Conclusion:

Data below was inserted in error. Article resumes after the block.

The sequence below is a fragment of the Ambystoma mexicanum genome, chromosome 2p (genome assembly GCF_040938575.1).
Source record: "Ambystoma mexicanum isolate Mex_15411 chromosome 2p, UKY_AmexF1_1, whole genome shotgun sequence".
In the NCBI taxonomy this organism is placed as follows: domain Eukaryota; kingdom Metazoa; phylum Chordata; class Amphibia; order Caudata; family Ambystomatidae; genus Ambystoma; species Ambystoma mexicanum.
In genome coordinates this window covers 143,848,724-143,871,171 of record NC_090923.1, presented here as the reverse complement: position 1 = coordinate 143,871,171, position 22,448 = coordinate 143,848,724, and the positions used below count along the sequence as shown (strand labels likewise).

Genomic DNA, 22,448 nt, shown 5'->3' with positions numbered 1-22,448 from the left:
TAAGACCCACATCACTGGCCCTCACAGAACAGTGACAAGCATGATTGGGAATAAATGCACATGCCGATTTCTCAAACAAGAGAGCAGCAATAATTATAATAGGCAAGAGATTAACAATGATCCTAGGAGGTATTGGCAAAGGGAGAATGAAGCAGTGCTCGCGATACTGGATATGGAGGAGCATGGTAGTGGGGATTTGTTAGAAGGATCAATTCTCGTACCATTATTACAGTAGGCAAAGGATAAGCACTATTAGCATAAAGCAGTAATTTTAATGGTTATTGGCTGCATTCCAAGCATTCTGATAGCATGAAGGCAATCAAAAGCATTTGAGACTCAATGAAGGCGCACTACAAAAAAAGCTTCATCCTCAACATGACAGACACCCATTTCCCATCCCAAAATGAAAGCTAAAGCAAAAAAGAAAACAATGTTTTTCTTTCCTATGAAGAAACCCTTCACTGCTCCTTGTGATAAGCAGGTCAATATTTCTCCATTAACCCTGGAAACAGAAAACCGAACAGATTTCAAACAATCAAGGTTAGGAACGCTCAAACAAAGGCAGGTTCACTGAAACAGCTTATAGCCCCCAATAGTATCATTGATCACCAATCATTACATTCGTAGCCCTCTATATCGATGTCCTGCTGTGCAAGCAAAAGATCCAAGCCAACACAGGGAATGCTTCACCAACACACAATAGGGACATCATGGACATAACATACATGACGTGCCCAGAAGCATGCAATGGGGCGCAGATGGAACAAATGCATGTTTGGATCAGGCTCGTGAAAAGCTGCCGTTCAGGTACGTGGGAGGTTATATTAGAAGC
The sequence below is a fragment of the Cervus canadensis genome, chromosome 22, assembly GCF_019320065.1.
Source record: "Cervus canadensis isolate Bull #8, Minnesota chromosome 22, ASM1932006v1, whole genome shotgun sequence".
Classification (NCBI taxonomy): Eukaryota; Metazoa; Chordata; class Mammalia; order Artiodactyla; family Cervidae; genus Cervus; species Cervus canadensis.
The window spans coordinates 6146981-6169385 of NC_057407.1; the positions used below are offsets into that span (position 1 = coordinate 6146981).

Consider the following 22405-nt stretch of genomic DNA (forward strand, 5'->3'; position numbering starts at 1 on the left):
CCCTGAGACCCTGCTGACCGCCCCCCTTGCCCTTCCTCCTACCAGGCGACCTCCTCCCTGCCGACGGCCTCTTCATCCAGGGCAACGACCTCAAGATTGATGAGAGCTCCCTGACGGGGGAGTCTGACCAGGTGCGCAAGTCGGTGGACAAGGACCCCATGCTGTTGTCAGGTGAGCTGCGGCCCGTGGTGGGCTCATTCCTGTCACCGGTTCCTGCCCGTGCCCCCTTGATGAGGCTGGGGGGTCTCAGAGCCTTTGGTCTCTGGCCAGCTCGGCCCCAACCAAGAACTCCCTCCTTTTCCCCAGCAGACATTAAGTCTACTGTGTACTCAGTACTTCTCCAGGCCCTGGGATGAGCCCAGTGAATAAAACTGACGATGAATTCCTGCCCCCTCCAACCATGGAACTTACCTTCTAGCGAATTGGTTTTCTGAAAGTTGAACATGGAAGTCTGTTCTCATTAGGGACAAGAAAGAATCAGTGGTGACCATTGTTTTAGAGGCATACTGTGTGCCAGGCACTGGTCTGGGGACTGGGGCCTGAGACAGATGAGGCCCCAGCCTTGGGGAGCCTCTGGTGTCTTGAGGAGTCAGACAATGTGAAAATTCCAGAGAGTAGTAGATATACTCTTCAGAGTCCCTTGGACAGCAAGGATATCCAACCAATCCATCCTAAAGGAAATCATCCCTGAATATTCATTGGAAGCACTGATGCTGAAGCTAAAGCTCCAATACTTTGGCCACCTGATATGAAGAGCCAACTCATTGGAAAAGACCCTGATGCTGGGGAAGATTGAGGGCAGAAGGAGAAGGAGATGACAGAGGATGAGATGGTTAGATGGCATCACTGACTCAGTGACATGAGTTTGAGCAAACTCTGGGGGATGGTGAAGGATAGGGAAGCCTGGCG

In the end, the findings suggest that loss of bone during the period of energy restriction for women postmenopausal and, possibly, in older men. The likelihood of bone loss is dependent on the body’s initial weight as well as gender, age as well as physical activity, and the conditions of diets like the degree of restriction on energy or the specific quantities of nutrient intake. The mechanisms that regulate bone caused by weight loss aren’t fully known at present. The groups that are most susceptible to losing bone due to weight loss benefit from greater Ca intake and/or perhaps greater levels of vitamin D intake, or other nutrients. However, we know that controlled studies that address the effects of other nutrients haven’t been conducted. The use of osteoporosis drugs for patients with a high risk of developing osteoporosis or when weight loss is severe could be a good idea. A personalized diet program designed to prevent bone loss is recommended for all individuals however, it is particularly recommended for those who are older than 50 years old.